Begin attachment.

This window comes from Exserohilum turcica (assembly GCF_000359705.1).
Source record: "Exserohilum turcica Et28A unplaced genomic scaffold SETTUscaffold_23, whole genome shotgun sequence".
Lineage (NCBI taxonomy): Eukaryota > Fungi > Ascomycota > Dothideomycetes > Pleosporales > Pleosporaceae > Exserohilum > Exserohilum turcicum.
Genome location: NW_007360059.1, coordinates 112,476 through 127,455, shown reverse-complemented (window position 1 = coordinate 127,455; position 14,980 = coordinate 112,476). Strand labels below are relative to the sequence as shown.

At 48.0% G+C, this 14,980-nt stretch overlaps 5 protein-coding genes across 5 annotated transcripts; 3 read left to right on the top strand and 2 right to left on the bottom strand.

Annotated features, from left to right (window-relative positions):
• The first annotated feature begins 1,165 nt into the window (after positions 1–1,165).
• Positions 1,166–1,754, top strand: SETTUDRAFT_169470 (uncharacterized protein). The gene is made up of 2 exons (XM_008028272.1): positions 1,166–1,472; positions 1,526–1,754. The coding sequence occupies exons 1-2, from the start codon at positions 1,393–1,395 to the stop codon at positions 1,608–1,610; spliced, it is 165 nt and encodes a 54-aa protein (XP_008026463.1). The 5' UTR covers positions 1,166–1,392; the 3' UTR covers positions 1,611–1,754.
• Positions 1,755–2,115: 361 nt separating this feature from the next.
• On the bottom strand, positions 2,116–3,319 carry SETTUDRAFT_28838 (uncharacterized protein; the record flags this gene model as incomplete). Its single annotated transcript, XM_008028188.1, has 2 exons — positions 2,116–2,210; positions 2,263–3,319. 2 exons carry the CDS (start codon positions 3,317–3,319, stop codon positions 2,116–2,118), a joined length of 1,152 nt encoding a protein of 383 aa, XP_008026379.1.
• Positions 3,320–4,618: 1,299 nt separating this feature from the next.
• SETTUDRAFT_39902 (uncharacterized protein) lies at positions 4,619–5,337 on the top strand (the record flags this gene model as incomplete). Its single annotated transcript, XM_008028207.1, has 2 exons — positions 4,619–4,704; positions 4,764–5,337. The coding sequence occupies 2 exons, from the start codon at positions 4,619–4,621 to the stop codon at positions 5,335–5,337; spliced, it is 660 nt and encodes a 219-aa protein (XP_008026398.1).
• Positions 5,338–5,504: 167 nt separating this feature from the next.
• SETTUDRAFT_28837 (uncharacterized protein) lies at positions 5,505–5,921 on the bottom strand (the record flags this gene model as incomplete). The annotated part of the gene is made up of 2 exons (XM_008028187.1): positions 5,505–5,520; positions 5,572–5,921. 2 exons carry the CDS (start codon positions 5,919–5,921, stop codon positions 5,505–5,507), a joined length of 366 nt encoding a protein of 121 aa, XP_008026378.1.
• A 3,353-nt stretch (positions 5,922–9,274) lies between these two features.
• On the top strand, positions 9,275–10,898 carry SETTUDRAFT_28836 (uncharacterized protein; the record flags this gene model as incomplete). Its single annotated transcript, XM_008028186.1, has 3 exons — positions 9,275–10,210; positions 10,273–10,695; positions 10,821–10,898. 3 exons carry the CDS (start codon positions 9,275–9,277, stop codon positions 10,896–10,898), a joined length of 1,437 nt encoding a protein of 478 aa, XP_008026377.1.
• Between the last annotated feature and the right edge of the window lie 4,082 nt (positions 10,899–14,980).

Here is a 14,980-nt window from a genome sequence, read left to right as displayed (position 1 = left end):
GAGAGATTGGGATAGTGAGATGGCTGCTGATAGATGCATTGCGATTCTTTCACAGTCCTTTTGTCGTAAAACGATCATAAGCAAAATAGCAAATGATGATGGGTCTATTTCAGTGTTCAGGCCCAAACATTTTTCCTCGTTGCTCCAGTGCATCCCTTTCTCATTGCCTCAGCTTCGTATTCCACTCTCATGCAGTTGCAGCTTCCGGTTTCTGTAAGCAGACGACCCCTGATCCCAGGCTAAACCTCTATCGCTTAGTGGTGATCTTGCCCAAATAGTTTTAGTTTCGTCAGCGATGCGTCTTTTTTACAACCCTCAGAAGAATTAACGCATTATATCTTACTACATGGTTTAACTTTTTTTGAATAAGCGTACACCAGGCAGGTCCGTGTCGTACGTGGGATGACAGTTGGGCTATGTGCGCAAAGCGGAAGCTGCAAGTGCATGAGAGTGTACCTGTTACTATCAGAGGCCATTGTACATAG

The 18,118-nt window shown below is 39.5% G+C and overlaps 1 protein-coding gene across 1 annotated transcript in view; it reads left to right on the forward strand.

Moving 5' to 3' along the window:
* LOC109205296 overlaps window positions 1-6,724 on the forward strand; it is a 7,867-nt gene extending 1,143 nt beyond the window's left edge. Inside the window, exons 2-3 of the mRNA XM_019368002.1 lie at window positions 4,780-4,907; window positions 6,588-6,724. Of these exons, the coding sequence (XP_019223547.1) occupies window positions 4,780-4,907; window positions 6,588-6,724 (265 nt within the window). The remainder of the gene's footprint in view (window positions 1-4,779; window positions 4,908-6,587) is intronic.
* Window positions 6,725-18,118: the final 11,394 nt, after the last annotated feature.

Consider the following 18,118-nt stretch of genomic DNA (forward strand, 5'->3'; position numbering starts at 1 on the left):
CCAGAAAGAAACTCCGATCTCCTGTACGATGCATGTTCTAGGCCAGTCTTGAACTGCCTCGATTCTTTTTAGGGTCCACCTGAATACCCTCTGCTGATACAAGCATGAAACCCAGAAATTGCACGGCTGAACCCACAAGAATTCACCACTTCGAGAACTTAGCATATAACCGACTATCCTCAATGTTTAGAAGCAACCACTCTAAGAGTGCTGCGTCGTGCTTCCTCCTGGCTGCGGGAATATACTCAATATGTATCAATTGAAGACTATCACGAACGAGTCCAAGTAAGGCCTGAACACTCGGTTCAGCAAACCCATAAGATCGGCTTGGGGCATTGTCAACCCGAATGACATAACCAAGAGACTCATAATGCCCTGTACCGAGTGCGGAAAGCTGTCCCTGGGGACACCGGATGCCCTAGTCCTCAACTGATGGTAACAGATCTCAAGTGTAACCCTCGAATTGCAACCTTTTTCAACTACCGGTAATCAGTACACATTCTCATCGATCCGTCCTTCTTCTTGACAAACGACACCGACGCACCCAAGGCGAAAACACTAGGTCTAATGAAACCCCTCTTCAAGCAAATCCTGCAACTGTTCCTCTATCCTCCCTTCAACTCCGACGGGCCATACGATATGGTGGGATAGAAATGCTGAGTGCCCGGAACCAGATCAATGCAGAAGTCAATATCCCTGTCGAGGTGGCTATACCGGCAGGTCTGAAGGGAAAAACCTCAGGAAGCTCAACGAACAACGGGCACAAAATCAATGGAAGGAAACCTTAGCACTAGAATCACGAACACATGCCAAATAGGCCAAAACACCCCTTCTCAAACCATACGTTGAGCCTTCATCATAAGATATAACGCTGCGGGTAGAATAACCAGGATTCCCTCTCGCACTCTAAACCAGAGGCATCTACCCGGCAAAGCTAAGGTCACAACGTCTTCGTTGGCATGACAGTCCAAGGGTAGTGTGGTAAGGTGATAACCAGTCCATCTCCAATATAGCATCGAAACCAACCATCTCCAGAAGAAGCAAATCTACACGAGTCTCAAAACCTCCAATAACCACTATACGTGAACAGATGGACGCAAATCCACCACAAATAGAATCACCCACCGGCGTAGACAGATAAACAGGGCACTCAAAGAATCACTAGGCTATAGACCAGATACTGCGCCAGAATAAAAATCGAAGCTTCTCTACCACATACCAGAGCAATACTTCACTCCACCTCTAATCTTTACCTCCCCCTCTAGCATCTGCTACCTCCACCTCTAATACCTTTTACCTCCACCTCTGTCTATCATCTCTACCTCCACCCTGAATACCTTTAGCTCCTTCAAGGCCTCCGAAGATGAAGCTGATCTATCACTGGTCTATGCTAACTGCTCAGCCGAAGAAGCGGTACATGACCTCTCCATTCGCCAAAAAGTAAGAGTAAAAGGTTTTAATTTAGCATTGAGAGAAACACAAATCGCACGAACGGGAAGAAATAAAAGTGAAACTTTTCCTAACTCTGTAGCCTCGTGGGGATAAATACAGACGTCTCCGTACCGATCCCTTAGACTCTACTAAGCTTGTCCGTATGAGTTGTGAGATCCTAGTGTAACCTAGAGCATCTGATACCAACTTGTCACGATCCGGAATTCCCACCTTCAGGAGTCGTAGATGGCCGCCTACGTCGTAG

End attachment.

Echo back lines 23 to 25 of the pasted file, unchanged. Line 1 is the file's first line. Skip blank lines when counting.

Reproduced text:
* Window positions 6,725-18,118: the final 11,394 nt, after the last annotated feature.

Consider the following 18,118-nt stretch of genomic DNA (forward strand, 5'->3'; position numbering starts at 1 on the left):
CCAGAAAGAAACTCCGATCTCCTGTACGATGCATGTTCTAGGCCAGTCTTGAACTGCCTCGATTCTTTTTAGGGTCCACCTGAATACCCTCTGCTGATACAAGCATGAAACCCAGAAATTGCACGGCTGAACCCACAAGAATTCACCACTTCGAGAACTTAGCATATAACCGACTATCCTCAATGTTTAGAAGCAACCACTCTAAGAGTGCTGCGTCGTGCTTCCTCCTGGCTGCGGGAATATACTCAATATGTATCAATTGAAGACTATCACGAACGAGTCCAAGTAAGGCCTGAACACTCGGTTCAGCAAACCCATAAGATCGGCTTGGGGCATTGTCAACCCGAATGACATAACCAAGAGACTCATAATGCCCTGTACCGAGTGCGGAAAGCTGTCCCTGGGGACACCGGATGCCCTAGTCCTCAACTGATGGTAACAGATCTCAAGTGTAACCCTCGAATTGCAACCTTTTTCAACTACCGGTAATCAGTACACATTCTCATCGATCCGTCCTTCTTCTTGACAAACGACACCGACGCACCCAAGGCGAAAACACTAGGTCTAATGAAACCCCTCTTCAAGCAAATCCTGCAACTGTTCCTCTATCCTCCCTTCAACTCCGACGGGCCATACGATATGGTGGGATAGAAATGCTGAGTGCCCGGAACCAGATCAATGCAGAAGTCAATATCCCTGTCGAGGTGGCTATACCGGCAGGTCTGAAGGGAAAAACCTCAGGAAGCTCAACGAACAACGGGCACAAAATCAATGGAAGGAAACCTTAGCACTAGAATCACGAACACATGCCAAATAGGCCAAAACACCCCTTCTCAAACCATACGTTGAGCCTTCATCATAAGATATAACGCTGCGGGTAGAATAACCAGGATTCCCTCTCGCACTCTAAACCAGAGGCATCTACCCGGCAAAGCTAAGGTCACAACGTCTTCGTTGGCATGACAGTCCAAGGGTAGTGTGGTAAGGTGATAACCAGTCCATCTCCAATATAGCATCGAAACCAACCATCTCCAGAAGAAGCAAATCTACACGAGTCTCAAAACCTCCAATAACCACTATACGTGAACAGATGGACGCAAATCCACCACAAATAGAATCACCCACCGGCGTAGACAGATAAACAGGGCACTCAAAGAATCACTAGGCTATAGACCAGATACTGCGCCAGAATAAAAATCGAAGCTTCTCTACCACATACCAGAGCAATACTTCACTCCACCTCTAATCTTTACCTCCCCCTCTAGCATCTGCTACCTCCACCTCTAATACCTTTTACCTCCACCTCTGTCTATCATCTCTACCTCCACCCTGAATACCTTTAGCTCCTTCAAGGCCTCCGAAGATGAAGCTGATCTATCACTGGTCTATGCTAACTGCTCAGCCGAAGAAGCGGTACATGACCTCTCCATTCGCCAAAAAGTAAGAGTAAAAGGTTTTAATTTAGCATTGAGAGAAACACAAATCGCACGAACGGGAAGAAATAAAAGTGAAACTTTTCCTAACTCTGTAGCCTCGTGGGGATAAATACAGACGTCTCCGTACCGATCCCTTAGACTCTACTAAGCTTGTCCGTATGAGTTGTGAGATCCTAGTGTAACCTAGAGCATCTGATACCAACTTGTCACGATCCGGAATTCCCACCTTCAGGAGTCGTAGATGGCCGCCTACGTCGTAG